By: Frank Caprio | On: April 22, 2016
Once you’ve determined your application requires a metal hose, the next step is selecting a metal hose to ensure the assembly will safely meet the rigors of each application. When selecting a hose, physical specifications (length measurements, hose and fitting sizes, etc.) are always important, but you must also consider these three variables: pressure-carrying capability, flexibility, and chemical compatibility.
1. Pressure-Carrying Capability
The metal hose must be strong enough to handle the pressures to which it will be exposed. To determine hose pressure capability, consult the catalog for the “Maximum Working Pressure” stated for the hose. The Maximum Working Pressure must be reduced for each of the following circumstances:
- Temperature – As temperature increases, hose working pressure decreases. After you have determined the proper alloy (see “Chemical Compatibility” below) go to the “Derating Factor” table in the Technical Information section of our catalog and match the alloy of the hose and braid with the highest temperature to which they will be exposed (either internally or externally) to obtain the proper derating factors. Then multiply the hose’s Maximum Working Pressure by the most-limiting temperature derating factor.
- Dynamic Pressure – Pulsating, surge, or shock pressures, like those encountered with quick opening or closing valves, can inflict severe damage on a metal hose. If your application entails pulsating pressures, the working pressure should be derated by half. If your application entails shock pressures, derate the stated working pressure to 1/6 of its value.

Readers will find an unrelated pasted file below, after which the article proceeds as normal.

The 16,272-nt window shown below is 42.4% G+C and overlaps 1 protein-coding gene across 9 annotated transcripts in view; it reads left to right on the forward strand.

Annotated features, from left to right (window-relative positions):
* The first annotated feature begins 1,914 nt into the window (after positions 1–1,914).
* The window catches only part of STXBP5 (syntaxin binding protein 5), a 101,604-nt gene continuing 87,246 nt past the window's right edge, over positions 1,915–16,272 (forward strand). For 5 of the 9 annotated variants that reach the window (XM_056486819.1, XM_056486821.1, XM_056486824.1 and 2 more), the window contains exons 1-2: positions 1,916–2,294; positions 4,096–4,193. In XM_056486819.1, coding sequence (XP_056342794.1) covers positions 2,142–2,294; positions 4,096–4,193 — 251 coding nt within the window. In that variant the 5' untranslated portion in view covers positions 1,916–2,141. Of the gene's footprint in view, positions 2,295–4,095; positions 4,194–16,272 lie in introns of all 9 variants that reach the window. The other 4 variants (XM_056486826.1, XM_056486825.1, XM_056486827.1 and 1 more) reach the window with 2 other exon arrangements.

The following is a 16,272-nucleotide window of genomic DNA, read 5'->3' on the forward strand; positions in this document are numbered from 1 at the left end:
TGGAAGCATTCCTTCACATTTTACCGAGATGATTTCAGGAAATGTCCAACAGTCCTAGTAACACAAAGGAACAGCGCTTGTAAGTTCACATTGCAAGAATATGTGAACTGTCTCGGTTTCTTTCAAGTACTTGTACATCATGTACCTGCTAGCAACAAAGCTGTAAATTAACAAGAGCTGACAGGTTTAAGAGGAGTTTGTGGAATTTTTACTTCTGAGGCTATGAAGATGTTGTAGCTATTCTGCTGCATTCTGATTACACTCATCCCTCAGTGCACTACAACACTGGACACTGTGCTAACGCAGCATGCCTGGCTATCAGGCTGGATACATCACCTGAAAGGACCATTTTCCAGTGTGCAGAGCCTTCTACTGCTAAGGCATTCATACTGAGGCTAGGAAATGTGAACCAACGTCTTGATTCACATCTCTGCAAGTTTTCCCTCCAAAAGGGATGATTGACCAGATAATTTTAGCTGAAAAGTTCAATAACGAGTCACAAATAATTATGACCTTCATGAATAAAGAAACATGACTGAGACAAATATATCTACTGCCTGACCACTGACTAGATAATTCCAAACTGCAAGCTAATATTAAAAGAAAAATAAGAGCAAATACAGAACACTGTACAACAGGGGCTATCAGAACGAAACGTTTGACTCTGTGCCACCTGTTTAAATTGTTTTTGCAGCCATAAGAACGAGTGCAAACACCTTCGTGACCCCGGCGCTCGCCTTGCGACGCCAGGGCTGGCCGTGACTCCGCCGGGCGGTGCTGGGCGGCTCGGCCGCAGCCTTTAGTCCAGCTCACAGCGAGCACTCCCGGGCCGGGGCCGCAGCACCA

Step 2 in selecting a metal hose is confirming that the hose’s minimum bend radius (see the catalog) is less than the bend radius required for the application. Increasing the installed radius of the hose will reduce fatigue on the corrugations, increasing assembly life. Care should also be taken for applications with vibration. Contact Hose Master’s Inside Sales team if excessive vibration is present. We can help you to navigate this challenge.
3. Chemical Compatibility
You must choose a material for the hose and braid that is compatible with the media being conveyed through the hose, as well as the environment in which the hose is to be installed. When determining chemical compatibility, it is important to know the temperature and concentration of the chemical(s). Although there are many resources to confirm chemical compatibility, two of the industry standards that you may use are the National Association of Corrosion Engineers (NACE) and the Compass Corrosion Guides.
Hose Master understands the importance of the three variables discussed above. We take pride in being knowledgeable and responsive to our customer’s needs, so we are glad to make product recommendations that best satisfy the above requirements. Our trained customer service associates and experienced engineers strive to make sure customers receive the product that is perfectly matched to their needs. The company encourages those customers to use Hose Master’s highly trained employees in Customer Service, Field Sales Support and Engineering to assist in designing hose assemblies to meet specific application and delivery systems.
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